Canada and the United States hare a unique economic relationship. As neighbors,
these two countries have increasingly
intertwined commercial activity. It
is not uncommon for a Canadian
company to have assets, operations,
and subsidiaries in the United States.
Naturally, unique complexities and
challenges flow from such cross
border operations, which is particularly
apparent when such companies pursue
a restructuring effort. Fortunately,
Chapter 15 of the U.S. Bankruptcy
Code provides a mechanism for
coordinating cross border insolvencies.
Canada has welcomed the introduction
of Chapter 15, having been the
source of more Chapter 15 filings
than any other jurisdiction. Canadian
companies that have employed
Chapter 15 have exhibited an ability
to “push the envelope,” seeking relief
that is, at times, unprecedented.
For example, through Chapter 15, an
order made in a Canadian proceeding
that provided releases in favor of third-party non-debtors was recognized and
enforced by a U.S. court. The scope of
benefits that can be gained through
Chapter 15 are distinct to Canadian
companies with U.S. assets and
operations, as opposed to companies
that do not have any “hard” presence
in the U.S. (for example, companies
based in offshore jurisdictions).
In re Catalyst Paper Corp., et al. illustrates
the tremendous utility afforded by
Chapter 15. Specifically, Catalyst shows
that U.S. subsidiaries of Canadian
companies can commence insolvency
proceedings with their parent company
in a foreign jurisdiction and have those
proceedings recognized as a foreign
main proceeding in the U.S. via Chapter
15. As a result, such companies receive
certain benefits, including an automatic
stay under the Bankruptcy Code. Catalyst
provides some clarity as to when such
a remedy may be available, given that
these recognition orders have previously
been granted without opposition. 1
In re Catalyst Paper Corp., et al.
Catalyst Paper Corporation (CPC) is a
Canadian corporation that produces
mechanical printing paper and provides
paper and pulp for commercial printers,
publishers, and paper manufacturers.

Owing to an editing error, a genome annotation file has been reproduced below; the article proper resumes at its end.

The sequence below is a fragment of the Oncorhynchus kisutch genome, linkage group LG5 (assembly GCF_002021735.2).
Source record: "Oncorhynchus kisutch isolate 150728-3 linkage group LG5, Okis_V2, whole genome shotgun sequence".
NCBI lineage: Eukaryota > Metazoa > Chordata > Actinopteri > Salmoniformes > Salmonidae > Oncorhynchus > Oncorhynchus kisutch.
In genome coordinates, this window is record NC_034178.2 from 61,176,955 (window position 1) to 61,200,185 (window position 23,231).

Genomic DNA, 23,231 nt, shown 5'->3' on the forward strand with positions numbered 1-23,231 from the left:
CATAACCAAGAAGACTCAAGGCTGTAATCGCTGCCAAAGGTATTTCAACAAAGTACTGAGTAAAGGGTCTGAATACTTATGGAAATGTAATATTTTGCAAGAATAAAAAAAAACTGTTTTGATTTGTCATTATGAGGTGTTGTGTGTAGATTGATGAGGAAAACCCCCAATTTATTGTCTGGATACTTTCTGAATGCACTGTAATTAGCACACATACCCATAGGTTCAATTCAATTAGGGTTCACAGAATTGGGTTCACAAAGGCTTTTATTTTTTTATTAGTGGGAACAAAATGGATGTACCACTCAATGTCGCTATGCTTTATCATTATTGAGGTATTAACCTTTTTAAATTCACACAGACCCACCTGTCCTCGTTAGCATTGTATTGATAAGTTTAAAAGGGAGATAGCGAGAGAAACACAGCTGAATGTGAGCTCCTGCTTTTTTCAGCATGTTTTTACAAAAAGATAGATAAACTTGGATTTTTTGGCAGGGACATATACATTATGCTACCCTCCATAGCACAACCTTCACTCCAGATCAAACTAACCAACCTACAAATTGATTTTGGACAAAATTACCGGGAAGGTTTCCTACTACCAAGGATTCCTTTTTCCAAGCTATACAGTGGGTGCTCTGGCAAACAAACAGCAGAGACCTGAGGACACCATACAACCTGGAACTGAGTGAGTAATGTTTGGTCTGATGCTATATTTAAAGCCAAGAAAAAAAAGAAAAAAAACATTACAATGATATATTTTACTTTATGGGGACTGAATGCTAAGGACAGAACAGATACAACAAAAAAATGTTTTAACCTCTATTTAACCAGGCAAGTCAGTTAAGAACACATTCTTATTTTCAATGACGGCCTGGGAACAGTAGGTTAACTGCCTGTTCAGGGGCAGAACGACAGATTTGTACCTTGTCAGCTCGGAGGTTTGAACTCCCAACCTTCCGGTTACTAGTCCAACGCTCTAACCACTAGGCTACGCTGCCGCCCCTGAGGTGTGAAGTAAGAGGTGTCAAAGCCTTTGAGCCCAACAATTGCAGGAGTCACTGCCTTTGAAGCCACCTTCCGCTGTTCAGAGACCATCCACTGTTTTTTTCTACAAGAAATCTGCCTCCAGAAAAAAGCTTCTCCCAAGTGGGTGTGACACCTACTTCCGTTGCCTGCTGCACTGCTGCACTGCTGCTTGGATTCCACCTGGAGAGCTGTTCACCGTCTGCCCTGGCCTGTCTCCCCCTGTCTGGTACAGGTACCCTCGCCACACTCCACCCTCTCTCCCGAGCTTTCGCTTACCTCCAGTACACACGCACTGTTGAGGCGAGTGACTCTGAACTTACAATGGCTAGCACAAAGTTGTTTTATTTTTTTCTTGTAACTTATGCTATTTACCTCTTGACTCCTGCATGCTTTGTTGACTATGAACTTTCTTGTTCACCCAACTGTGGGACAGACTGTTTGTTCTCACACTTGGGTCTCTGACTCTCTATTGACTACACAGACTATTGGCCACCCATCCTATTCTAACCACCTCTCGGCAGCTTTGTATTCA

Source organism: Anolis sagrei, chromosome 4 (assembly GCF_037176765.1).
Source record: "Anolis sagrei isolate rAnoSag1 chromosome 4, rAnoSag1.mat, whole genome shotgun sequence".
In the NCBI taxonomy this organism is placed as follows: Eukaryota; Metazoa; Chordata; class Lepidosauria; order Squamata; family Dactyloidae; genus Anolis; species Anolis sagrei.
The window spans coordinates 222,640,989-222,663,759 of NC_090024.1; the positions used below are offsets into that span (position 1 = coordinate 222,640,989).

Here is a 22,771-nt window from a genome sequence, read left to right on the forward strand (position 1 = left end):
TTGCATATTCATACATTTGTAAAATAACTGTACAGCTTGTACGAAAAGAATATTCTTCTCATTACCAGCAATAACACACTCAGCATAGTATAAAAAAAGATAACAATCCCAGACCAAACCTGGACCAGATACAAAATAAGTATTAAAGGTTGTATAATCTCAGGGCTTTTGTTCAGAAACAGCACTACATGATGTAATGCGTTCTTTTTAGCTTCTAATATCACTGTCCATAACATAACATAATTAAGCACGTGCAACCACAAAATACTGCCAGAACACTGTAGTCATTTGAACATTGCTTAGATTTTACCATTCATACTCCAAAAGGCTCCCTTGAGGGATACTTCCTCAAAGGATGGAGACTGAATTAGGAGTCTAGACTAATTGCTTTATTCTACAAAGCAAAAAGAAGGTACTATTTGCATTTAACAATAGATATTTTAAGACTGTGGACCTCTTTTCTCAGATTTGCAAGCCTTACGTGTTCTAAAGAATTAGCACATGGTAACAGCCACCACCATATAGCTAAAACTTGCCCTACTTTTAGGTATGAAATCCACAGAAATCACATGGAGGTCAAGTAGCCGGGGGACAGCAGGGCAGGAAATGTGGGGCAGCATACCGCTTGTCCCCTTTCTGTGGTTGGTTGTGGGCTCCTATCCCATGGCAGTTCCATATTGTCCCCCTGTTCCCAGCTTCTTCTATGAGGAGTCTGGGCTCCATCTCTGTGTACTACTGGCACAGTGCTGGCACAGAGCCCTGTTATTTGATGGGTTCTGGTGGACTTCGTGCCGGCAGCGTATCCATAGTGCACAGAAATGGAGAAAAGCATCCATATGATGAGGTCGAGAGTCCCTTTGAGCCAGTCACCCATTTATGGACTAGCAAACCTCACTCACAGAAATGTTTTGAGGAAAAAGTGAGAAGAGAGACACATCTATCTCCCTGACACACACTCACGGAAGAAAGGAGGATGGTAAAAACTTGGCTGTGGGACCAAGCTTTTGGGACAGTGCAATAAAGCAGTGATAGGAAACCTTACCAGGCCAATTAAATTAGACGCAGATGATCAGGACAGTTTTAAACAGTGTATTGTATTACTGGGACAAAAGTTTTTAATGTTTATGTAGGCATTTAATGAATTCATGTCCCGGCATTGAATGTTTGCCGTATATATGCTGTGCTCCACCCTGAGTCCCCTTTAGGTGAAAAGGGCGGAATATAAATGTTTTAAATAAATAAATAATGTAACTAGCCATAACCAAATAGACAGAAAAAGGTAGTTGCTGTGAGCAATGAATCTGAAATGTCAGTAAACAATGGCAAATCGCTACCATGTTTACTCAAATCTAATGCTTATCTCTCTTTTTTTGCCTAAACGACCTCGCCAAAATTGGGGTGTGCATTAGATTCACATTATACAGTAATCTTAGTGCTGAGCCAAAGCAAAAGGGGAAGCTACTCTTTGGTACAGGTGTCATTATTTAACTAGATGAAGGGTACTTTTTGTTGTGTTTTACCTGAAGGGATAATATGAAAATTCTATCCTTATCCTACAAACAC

CPC’s operations are carried out through
various Canadian and U.S. subsidiaries,
and these Catalyst entities own and
operate plants in both countries.
As demand for and the price of the
company’s principal product declined,
the subsidiaries faced increasingly
challenging business conditions.
As a result, the Catalyst entities
sought protection under Canada’s
Companies’ Creditors Arrangement
Act (CCAA) so that the company
could pursue a restructuring.
In January 2012, the Catalyst entities
applied for and received an initial order
under the CCAA from the Supreme Court
of British Columbia, which provided
for, among other things, a stay of
proceedings against them. Additionally,
the initial order declared that the Catalyst
entities’ centre of main interest (COMI)
was located in British Columbia, Canada.
By way of background, a “debtor
company” must be subject to claims
in excess of $5 million to obtain relief
under the CCAA. Debtor companies
pursuing a cross border restructuring
request authorization for filing under
Chapter 15 from the Canadian Court.
Debtor companies include bankrupt
or insolvent companies that are:
• Incorporated in Canada
• Corporations with assets in Canada
• Corporations doing
business in Canada
• Income trusts
At the time of filing for CCAA
protection, the Catalyst entities’
indebtedness included an asset based
loan (ABL) facility, senior secured
notes, senior unsecured notes, trade
payables, accrued payroll and related
liabilities, and employee benefits.
The ABL facility and the secured
notes were both secured by a charge
against certain assets of the Catalyst
entities. The unsecured notes were
guaranteed by certain CPC subsidiaries,
including the U.S. Catalyst entities.
Concurrently with the Canadian
proceedings and as authorized foreign
representative of the Catalyst entities,
CPC commenced proceedings under
Chapter 15 of the U.S. Bankruptcy Code.
On CPC’s motion, the U.S. Bankruptcy
Court for the District of Delaware granted
a provisional stay of proceedings in favor
of the Catalyst entities, as provided by
Section 362 of the Bankruptcy Code.
This stay was in force pending
disposition of CPC’s motion for a
final order recognizing the Canadian
proceedings as a foreign main
proceeding or, alternatively, as a
foreign main proceeding regarding
the Canadian Catalyst entities and
as a foreign nonmain proceeding
regarding the U.S. Catalyst entities.
Holders of more than 50 percent of
the unsecured notes filed an objection
to the motion in Bankruptcy Court.
The objecting noteholders argued that
CPC sought to impose Canadian law
on U.S. corporations and their creditors.
They suggested that CPC was attempting
to obtain the benefits of bankruptcy
protection without providing U.S.
stakeholders with the transparency
and other protections associated with
a case under the U.S. Bankruptcy Code.
Additionally, the objecting noteholders
asserted that CPC’s motion sought
overreaching relief, given that Canada’s
connection to the U.S. Catalyst entities
and their assets was tenuous and remote.
The objecting noteholders submitted that
the Bankruptcy Code provides a statutory
presumption that “[i]n the absence of
evidence to the contrary, the debtor’s
registered office... is presumed to be the
center of the debtor’s main interests.”
They went on to argue that each of the
U.S. Catalyst entities was incorporated
in and had its registered office in the
U.S. The objection suggested that CPC
had not overcome the presumption that
the U.S. Catalyst entities’ COMI was in
the U.S., stating that these entities did
not have assets or employees in Canada
and had primarily domestic creditors.
Further, the objecting noteholders
submitted that the Canadian proceeding Journal of Corporate